In a letter to Thomas Perez, Assistant Attorney General in the Civil rights Division of the Department of Justice, Congressmen Bob Brady and Charles A. Gonzalez, the Ranking Members of the Committee on House Administration and its Subcommittee on Elections, respectively, have requested an investigation into actions taken by Colorado Secretary of State, Scott Gessler. Last week, Sec. Gessler petitioned the Denver District Court for an injunction to prevent the Denver Clerk and Recorder’s office from mailing ballots to eligible voters ahead of the November 01, 2011, election simply because they hadn’t voted in the last general election.
“No right is mentioned more times in the Constitution than the right to vote,” said Rep. Gonzalez. “It is the responsibility of every public official to ensure that eligible citizens are not denied that right. Secretary Gessler, instead, has taken steps that could prevent Coloradans’ civic participation. The Voting Section of the Department of Justice exists to protect this foundation of our democracy.”
Denver City and County Clerk and Record Debra Johnson has called this “a fundamental issue of fairness and of keeping voting accessible to as many eligible voters as possible” and the maps her office released suggest that districts with large minority populations would be particularly hard hit by Gessler’s rule. The congressmen were also concerned that eligible and registered voters who had missed the last election because of a disability or because they were deployed abroad at the time might miss their chance to vote this year.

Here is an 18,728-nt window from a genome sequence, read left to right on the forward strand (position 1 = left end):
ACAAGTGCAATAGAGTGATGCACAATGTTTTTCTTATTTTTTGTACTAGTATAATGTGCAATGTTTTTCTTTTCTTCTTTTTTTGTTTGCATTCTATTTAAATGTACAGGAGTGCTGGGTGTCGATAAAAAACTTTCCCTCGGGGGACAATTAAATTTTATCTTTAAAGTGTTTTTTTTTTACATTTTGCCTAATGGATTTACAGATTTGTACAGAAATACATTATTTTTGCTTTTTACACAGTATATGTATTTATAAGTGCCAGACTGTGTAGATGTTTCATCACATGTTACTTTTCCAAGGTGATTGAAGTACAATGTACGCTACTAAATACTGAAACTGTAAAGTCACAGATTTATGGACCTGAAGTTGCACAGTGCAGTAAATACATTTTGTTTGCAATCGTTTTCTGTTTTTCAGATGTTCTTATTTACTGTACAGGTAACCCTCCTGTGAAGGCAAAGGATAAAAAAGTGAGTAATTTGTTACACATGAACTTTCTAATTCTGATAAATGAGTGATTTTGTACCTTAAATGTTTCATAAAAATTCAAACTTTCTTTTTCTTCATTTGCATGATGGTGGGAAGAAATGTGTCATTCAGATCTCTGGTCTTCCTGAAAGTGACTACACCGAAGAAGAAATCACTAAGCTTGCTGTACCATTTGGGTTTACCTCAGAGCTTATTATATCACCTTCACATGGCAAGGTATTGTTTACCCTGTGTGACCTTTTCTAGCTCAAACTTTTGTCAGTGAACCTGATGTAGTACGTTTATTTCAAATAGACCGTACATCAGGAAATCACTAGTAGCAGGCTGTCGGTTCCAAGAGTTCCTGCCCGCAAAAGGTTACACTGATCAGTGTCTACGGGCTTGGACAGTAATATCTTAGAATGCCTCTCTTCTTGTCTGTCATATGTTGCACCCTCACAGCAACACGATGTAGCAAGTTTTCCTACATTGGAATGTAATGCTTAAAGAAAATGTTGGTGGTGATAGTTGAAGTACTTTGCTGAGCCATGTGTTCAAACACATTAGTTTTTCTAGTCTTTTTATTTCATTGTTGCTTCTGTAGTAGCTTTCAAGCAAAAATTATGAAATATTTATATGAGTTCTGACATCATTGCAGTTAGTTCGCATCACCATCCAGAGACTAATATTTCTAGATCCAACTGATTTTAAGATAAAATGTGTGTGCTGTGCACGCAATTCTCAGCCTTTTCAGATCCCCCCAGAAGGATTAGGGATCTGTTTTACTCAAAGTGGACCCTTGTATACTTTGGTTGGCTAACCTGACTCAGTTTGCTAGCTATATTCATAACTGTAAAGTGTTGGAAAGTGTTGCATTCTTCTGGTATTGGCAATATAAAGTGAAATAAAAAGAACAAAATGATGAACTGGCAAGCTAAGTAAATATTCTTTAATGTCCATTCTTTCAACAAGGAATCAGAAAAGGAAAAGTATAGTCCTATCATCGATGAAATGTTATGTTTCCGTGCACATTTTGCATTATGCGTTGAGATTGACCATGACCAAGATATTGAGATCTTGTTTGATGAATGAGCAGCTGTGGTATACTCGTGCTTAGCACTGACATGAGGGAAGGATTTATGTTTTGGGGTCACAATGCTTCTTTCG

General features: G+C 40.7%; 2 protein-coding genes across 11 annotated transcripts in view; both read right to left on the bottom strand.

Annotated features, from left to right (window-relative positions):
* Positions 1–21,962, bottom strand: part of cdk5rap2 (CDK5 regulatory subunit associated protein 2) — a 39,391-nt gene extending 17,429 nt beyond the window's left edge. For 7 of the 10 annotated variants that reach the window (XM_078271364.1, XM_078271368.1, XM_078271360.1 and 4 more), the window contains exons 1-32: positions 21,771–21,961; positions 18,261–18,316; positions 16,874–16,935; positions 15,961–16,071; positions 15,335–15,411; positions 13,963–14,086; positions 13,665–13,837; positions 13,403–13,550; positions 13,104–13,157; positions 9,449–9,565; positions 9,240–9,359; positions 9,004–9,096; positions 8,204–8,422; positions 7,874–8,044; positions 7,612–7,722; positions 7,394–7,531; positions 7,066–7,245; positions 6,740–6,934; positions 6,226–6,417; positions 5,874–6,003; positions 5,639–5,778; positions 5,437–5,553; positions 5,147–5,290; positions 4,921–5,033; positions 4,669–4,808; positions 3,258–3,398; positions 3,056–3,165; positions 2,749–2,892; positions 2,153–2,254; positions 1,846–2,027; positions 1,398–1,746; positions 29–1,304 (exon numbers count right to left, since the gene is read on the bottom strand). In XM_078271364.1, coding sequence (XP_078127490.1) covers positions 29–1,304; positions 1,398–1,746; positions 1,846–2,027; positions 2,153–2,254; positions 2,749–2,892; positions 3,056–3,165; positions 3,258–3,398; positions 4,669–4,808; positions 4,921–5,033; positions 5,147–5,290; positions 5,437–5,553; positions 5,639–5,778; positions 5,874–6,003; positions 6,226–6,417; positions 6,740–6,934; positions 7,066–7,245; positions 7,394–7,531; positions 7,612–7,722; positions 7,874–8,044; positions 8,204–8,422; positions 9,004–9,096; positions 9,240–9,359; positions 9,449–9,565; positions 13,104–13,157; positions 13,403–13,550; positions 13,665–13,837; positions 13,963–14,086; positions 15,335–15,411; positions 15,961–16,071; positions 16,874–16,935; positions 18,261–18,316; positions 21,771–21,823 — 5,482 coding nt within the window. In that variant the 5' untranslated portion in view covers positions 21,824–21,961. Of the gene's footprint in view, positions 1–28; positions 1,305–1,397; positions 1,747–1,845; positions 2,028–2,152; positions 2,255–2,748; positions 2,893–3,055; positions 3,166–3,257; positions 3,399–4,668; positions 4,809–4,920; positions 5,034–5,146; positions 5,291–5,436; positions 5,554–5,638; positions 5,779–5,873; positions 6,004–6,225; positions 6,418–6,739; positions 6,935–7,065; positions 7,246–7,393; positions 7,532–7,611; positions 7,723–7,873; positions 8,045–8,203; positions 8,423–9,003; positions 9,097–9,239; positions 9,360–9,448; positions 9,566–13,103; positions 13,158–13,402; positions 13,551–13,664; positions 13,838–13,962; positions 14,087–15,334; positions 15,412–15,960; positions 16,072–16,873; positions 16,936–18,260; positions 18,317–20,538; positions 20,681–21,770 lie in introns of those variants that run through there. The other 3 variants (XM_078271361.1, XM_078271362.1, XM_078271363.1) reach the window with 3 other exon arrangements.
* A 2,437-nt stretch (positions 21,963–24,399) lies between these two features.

“Election officials should always favor enfranchisement over exclusion,” said Rep. Brady. “Secretary Gessler’s actions fail to meet that basic principle and may deny thousands of American’s access to the ballot. The Department of Justice should move swiftly to examine this decision to make sure every Coloradan has the right to vote, especially those fighting for our country abroad.”
This injunction could have a disparate impact on disabled-Americans who were unable to make it to the polls in 2010 as a direct result of their disability, in violation of the Americans with Disabilities Act. The injunction could also disenfranchise Americans who were overseas in 2010, including those whose active duty deployments to Iraq or Afghanistan made voting particularly difficult. Democrats on the Elections Subcommittee have worked hard to broaden voter access. They passed the Military and Overseas Voter Empowerment (MOVE) Act in 2009 to make it easier for Americans who are abroad on Election Day to participate in our democracy, but significant challenges remain.